Perhaps dieting and smoking spring to mind. But our lives are actually full of many habits.
A minimum of one-third of our waking life powered by our unconscious mind. We operate on auto-pilot, not fully cognizant of what we’re doing while we’re doing it.
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It’s not surprising to find you have many more habits than you might think. Social habits, such as who sits where at the family dinner table; work routines like saying “mm hmm” and “a-ha” during meetings; eating habits that help us sift through multitudes of food-related decisions every day – and the list goes on!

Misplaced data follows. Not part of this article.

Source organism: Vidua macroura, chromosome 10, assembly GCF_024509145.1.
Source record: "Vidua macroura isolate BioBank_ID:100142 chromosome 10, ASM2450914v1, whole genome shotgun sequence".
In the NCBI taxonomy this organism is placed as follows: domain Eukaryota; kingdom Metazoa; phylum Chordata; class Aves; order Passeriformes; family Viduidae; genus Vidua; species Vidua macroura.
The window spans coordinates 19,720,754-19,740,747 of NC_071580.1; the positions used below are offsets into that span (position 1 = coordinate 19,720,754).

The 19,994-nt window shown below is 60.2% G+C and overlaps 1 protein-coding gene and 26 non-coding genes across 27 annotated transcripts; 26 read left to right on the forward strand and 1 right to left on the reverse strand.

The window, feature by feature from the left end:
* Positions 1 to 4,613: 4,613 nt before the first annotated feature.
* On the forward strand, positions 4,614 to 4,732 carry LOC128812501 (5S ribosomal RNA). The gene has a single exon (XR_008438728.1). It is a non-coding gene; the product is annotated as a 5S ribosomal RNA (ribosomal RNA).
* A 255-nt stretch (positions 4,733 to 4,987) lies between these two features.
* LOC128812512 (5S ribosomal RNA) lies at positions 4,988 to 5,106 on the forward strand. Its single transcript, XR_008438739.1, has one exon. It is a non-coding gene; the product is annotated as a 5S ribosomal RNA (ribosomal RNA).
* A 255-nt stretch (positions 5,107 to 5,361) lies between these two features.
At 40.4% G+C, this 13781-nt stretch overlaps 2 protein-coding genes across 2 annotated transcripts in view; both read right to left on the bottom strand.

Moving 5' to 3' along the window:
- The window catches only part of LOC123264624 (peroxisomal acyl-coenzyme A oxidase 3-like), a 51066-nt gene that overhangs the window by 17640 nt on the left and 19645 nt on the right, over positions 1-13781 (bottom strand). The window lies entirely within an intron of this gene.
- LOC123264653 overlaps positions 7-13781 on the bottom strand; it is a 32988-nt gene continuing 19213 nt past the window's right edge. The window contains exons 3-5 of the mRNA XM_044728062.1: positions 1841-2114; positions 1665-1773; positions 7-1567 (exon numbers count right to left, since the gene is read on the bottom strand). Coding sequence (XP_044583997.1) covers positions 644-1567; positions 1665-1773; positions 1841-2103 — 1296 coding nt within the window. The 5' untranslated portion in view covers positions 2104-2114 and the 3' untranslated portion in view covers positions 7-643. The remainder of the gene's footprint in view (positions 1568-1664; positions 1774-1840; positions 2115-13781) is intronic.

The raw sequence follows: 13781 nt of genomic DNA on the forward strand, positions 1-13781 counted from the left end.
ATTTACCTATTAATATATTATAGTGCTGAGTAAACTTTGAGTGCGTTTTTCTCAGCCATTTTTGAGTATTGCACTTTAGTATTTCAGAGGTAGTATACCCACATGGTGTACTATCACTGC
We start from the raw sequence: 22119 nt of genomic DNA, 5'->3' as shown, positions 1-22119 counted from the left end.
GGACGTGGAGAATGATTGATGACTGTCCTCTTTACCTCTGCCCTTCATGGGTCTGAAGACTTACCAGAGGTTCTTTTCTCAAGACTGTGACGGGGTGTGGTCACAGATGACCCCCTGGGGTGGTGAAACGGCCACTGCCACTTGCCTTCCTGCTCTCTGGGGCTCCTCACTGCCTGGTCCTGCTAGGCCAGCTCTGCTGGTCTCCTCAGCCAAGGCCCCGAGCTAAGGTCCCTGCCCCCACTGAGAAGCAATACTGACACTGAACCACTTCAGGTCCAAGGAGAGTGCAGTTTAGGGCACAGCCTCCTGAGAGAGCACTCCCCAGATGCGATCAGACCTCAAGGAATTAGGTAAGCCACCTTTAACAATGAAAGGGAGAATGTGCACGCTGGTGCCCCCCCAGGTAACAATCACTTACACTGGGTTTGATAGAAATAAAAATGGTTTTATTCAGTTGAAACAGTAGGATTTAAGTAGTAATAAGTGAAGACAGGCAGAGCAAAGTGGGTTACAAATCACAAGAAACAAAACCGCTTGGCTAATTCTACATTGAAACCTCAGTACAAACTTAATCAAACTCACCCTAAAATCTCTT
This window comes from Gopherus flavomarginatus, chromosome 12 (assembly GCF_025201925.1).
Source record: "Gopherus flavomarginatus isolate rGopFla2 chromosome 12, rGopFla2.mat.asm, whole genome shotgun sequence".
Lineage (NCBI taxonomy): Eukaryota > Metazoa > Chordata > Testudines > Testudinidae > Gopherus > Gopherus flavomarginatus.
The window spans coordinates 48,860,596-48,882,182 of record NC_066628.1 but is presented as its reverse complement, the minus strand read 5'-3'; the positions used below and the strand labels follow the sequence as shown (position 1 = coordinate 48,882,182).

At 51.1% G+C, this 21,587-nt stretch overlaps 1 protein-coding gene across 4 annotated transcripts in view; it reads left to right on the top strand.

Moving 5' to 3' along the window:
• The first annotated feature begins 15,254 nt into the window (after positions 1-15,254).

Do you ever catch yourself checking your email for the hundredth time only to discover that, still, nothing interesting has arrived in your inbox? We call this the partial reinforcement extinction effect. Why are we repeating the same action, even without reward?
But there are other habits that you can’t see: habits of thought. If they are negative in nature, we can connect these habits to mental illnesses such as depression.
Whether thoughts are positive or negative depends on our appraisal of something that happens to us, and sometimes we appraise in unhealthy ways. Imagine you lost your job. If you’re in the habit of perceiving yourself as powerless and culpable, you’ll have trouble fighting the negative emotions that unemployment entails.
Another type of pattern is rumination – when you think about something repeatedly. Some say that retrospection can help us learn from our supposed failures, but there’s a difference between reviewing your experiences and wallowing in the misery and pain of them.